The class consisted of about 10 people. We were given a pamphlet (English!), the materials and an apron. Instructions were given in Japanese, but the class was very easy to follow.
We started off with the easiest bits, using cookie cutters to make decorations. We then rolled the brown dough into a ball.
We then shredded some dough using a woven basket, and finally assembled our first wagashi!
We then made an orange one, meant to resemble an autumn leaf. The workshop actually changes the designs of the wagashi to reflect the season at that time.
The pink one was the most challenging- we were made to enclose pink dough in a layer of white dough. We then wrapped it in cloth and squeezed to create delicate folds, and then use wooden tools to carve petals.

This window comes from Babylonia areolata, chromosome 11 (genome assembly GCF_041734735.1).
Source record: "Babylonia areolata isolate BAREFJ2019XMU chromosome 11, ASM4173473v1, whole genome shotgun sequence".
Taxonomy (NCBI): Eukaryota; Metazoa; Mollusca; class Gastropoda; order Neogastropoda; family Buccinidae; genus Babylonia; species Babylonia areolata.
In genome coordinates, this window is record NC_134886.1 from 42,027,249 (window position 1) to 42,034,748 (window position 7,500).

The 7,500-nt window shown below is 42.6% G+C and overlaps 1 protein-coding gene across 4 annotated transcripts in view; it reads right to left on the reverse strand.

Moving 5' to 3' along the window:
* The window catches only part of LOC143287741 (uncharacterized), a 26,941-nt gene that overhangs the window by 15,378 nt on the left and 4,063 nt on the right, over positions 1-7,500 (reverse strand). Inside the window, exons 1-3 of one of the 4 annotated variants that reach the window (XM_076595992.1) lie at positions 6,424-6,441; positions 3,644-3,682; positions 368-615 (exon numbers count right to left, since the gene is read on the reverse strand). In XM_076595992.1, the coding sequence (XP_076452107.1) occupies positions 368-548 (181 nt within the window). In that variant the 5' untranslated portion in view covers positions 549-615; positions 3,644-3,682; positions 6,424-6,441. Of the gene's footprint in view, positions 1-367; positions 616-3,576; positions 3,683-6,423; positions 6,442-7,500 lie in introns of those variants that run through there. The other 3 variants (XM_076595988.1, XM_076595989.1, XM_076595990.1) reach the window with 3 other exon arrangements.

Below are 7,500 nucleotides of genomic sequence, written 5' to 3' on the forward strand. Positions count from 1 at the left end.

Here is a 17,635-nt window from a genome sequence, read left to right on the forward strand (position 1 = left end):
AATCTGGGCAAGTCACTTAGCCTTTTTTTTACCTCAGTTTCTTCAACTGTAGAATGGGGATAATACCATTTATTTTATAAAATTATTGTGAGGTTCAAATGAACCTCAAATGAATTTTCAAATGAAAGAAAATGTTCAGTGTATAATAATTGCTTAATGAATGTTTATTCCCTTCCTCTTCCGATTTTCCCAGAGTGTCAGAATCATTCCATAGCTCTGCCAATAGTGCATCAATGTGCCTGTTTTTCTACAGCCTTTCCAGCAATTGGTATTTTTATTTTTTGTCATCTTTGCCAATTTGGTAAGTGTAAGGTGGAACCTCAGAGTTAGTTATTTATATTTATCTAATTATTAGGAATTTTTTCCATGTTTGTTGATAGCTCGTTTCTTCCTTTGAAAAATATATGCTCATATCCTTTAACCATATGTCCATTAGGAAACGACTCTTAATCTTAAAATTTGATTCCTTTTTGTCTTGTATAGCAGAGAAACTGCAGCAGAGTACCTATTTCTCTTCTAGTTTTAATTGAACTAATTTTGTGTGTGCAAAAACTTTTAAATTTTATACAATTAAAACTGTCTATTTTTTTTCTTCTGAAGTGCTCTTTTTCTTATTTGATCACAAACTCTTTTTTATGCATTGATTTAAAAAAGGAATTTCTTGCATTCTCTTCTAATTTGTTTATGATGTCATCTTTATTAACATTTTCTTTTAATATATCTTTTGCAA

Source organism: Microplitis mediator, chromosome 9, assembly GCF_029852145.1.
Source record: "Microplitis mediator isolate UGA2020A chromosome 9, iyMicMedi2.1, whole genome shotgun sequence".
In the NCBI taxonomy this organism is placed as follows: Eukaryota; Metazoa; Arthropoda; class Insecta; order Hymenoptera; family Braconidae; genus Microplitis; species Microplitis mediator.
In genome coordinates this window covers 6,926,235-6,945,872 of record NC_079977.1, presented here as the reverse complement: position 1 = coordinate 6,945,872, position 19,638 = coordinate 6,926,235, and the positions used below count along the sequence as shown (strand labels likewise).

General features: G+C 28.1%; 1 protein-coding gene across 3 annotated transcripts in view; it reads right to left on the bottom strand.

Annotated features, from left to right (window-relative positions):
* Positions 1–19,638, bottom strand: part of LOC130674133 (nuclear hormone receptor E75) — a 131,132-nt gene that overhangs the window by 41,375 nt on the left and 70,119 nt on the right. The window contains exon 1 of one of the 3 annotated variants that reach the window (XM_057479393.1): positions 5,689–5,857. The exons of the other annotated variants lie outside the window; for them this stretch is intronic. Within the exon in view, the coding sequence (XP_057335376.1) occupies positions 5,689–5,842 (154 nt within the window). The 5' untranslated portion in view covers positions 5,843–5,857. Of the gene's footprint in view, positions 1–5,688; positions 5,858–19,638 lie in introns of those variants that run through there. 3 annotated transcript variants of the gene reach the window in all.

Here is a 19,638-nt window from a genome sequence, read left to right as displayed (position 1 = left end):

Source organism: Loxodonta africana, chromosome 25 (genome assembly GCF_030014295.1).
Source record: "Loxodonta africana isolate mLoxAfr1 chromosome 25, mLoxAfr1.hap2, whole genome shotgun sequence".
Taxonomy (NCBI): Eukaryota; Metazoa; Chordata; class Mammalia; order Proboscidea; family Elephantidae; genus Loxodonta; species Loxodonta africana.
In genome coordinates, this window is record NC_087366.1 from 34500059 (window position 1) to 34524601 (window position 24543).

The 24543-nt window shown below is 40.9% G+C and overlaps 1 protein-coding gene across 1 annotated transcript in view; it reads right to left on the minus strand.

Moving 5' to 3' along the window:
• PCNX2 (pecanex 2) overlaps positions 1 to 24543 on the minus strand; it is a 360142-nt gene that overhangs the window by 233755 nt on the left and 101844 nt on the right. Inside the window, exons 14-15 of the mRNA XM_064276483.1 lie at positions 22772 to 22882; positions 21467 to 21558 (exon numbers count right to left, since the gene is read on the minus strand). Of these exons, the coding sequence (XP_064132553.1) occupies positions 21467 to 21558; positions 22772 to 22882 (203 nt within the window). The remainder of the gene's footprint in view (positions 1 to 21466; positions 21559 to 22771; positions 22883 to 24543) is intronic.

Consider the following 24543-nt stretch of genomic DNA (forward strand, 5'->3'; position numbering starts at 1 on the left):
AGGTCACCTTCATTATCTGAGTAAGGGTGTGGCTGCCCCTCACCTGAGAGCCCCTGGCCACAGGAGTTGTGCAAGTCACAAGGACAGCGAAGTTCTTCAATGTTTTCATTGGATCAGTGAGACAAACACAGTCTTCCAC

And we were done! All this took a bit over an hour. We were then given green tea to enjoy with our wagashi.
The instructor was extremely nice and friendly. Once we were done making our own, he demonstrated making wagashi with more elaborate and intricate designs and even gave me one as a present!
This was honestly one of my favourite experiences in Japan. I highly recommend the workshop, which gives a unique insight into one of Japan's most prized traditions.
Interested? The workshop takes place at two locations, both of which can be found on their website, http://www.kanshundo.co.jp/museum/make/annai_e.htm , where you also have to make an online booking in advance. The location that I went to is next to Toyokuni Shrine (Insert 甘春堂 東店 in Google maps), and is called the Higashiyama venue.